Pig body weight variation is a serious problem that is often overlooked until pigs are ready to go to market. Variation then becomes an urgent and significant management problem as pigs require sorting and remixing, and light weight culls are removed to another site so that facilities can be washed and prepared for the next group of pigs.

Pig body weight variation doesn’t just happen in the finisher. Variation magnifies itself throughout the life of the pig, and becomes greater as pigs age. For example, at weaning, the average weight of a group of pigs may be 13.0 pounds, with a range of body weights from 8.0 to 18.0 pounds. This is a 10.0 pound spread.  By the end of the nursery period, the average weight of this group of pigs may be 66.0 pounds, with a range of body weights from 46.0 to 86.0 pounds. The range of variation has now increased to 40.0 pounds.  By the time the group of pigs approach market weight, the variation in pig body weight from the lightest to the heaviest may be 100.00 pounds or more.

What is an acceptable amount of variation? Dr. John Patience from the Prairie Swine Centre in Saskatoon, Saskatchewan makes the following recommendations. For pigs at weaning, the Coefficient of Variation (CV) should be 20.0% or less. For an accurate estimation, at least 100 randomly selected pigs need to be weighed individually. For pigs coming out of the nursery, the CV should be 15.0% or less. For an accurate estimation, at least 50 randomly selected pigs need to be weighed individually. For pigs at market weight, the CV should be 10.0% or less. For an accurate estimation, at least 50 randomly selected pigs need to be weighed individually before the first group of pigs leaves the facility for market. To calculate the CV for any group of pigs, try using the Pig Weight CV Calculator spreadsheet.

There is Good News

The good news is that pig body weight variation can be reduced. Management practices and products that reduce variation early in a pig’s growth phase provide the biggest benefits.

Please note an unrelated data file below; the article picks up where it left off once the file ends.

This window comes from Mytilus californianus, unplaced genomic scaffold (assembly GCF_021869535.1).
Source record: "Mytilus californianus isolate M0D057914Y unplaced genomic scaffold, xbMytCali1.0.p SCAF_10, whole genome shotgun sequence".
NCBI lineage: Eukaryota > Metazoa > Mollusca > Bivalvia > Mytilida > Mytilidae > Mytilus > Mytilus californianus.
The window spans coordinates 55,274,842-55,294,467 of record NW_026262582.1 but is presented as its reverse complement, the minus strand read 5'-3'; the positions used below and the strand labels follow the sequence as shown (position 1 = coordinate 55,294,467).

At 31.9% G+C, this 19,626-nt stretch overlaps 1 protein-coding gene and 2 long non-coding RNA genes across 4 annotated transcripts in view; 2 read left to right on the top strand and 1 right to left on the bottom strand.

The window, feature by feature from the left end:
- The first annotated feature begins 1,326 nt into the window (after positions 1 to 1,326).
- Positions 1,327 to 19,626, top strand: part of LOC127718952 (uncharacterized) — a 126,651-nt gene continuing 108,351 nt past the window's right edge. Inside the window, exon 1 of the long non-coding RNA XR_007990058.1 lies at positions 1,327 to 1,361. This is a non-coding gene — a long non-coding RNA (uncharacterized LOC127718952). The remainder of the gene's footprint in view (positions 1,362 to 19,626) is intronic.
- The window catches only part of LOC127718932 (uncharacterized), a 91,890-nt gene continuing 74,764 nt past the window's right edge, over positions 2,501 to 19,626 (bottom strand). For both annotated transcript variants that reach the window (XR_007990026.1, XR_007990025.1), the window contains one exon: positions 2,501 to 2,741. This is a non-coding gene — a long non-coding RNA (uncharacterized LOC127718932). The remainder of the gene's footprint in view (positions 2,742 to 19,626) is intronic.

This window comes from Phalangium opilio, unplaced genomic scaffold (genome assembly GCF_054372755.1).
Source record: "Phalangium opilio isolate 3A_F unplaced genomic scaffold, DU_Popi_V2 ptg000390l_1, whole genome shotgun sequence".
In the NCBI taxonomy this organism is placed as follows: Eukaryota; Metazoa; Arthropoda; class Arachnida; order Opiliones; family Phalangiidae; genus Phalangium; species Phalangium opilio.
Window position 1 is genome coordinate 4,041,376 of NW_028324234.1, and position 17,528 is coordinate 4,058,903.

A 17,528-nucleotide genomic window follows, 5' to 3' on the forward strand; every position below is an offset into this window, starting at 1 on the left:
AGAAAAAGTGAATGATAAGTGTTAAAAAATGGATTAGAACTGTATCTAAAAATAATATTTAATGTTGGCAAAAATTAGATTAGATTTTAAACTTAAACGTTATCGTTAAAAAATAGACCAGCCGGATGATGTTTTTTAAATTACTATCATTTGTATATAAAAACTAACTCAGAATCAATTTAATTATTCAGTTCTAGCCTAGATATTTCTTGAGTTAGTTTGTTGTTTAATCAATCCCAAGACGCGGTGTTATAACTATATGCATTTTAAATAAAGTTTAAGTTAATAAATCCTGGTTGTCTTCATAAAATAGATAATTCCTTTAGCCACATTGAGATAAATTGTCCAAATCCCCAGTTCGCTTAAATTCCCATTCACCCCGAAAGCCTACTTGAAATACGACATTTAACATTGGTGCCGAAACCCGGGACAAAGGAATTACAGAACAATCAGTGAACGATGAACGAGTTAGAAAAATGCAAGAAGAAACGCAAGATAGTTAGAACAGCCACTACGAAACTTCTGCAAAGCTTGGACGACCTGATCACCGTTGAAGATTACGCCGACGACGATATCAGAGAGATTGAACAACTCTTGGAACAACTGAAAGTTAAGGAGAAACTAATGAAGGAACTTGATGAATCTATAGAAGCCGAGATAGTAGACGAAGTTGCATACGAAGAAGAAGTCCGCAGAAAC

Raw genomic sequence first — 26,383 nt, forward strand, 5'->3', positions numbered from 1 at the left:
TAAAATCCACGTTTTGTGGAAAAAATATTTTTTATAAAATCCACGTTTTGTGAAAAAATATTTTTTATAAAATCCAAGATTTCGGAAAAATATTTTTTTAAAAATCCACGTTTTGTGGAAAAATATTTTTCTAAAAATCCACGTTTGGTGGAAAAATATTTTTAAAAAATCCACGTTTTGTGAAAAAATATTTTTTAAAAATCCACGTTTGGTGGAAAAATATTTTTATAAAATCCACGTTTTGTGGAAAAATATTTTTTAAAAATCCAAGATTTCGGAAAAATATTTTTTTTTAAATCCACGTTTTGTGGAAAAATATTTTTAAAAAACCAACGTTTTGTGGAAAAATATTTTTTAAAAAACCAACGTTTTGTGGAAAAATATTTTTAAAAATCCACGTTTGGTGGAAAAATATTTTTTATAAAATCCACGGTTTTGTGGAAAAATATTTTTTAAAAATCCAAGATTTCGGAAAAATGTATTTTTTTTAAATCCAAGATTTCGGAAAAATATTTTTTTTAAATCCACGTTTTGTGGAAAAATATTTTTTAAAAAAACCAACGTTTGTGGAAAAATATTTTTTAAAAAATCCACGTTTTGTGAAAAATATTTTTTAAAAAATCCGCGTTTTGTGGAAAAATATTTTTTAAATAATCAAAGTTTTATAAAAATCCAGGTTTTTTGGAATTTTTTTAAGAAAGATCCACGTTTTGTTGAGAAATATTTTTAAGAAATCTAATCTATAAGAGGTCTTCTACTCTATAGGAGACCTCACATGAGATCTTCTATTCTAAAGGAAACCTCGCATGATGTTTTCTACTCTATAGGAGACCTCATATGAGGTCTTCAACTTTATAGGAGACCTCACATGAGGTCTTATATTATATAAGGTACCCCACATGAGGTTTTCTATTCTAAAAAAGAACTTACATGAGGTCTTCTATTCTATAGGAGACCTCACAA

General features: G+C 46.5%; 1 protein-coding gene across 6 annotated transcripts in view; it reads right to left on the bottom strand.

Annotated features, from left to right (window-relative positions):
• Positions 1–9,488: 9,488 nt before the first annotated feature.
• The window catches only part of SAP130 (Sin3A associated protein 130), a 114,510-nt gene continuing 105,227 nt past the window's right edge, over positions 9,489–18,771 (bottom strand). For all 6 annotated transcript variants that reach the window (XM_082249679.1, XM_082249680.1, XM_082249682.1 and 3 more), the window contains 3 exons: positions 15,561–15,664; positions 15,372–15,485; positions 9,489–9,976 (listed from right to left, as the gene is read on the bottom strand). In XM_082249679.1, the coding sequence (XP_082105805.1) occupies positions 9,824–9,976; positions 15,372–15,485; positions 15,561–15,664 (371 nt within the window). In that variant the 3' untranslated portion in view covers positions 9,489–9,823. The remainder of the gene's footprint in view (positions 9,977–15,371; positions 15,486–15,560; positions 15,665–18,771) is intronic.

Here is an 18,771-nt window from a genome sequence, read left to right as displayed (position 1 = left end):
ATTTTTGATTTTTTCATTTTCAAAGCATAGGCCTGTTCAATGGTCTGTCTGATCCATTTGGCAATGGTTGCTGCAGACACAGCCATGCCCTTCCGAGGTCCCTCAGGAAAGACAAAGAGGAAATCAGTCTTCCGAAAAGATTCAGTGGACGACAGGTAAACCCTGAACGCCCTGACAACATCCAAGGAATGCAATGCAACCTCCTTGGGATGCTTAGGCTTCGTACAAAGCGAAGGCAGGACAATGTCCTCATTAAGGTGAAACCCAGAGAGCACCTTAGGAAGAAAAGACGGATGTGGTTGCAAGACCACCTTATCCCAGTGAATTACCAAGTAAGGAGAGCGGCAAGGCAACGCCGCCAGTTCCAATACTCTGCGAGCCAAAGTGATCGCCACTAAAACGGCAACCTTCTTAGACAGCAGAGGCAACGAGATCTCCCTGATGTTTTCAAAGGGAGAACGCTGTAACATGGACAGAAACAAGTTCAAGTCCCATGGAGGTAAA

Research at the University of Minnesota documented that the variation in pig weaning weight was reduced from 19.0% to about 14.5% when pigs nursed sows consuming PUSH® feed at 0.36 lbs/ head/day. PUSH® feed not only reduced pig weaning weight variation, but also shifted the weaning weight distribution to the right (Figure 1), resulting in pigs that were both more uniform and heavier. 

To reduce variation even more, feed Gel to all pigs as they enter the nursery. Research at the LongView Animal Nutrition Center, has shown that pig weight variation in the nursery can be reduced by using Gel (Figure 2). Gel was fed 0.5-1lb/head/day for 7 days in total. After day 3-4, Gel was mixed in the feed. At the end of the nursery period, pigs that were not offered Gel had a CV for weight of 23.4, while pigs fed Gel had a CV for weight of only 21.0. In addition, pigs consuming Gel were 1.7 pounds heavier!

Begin with the end in mind.  To reduce pig weight variation at marketing time, feed PUSH® feed to sows in lactation and Gel to all pigs as they enter the nursery.

Learn more on www.GelResearch.com and www.feedPUSH.com

For further information, please see your local feed sales representative at a Land O’Lakes Feed Co-op or Purina Mills Dealer.Visit us online at www.LOLFeed.com, www.PurinaMills.com

Copyright © 2008 Land O’Lakes Purina Feed LLC. All rights reserved. PUSH is a registered trademark of Land O’Lakes Purina Feed LLC. Due to factors outside of Land O’Lakes Purina Feed’s control and because of market uncertainties, individual results to be obtained, including but not limited to financial performance, profits, losses or otherwise, cannot be predicted or guaranteed by Land O’Lakes Purina Feed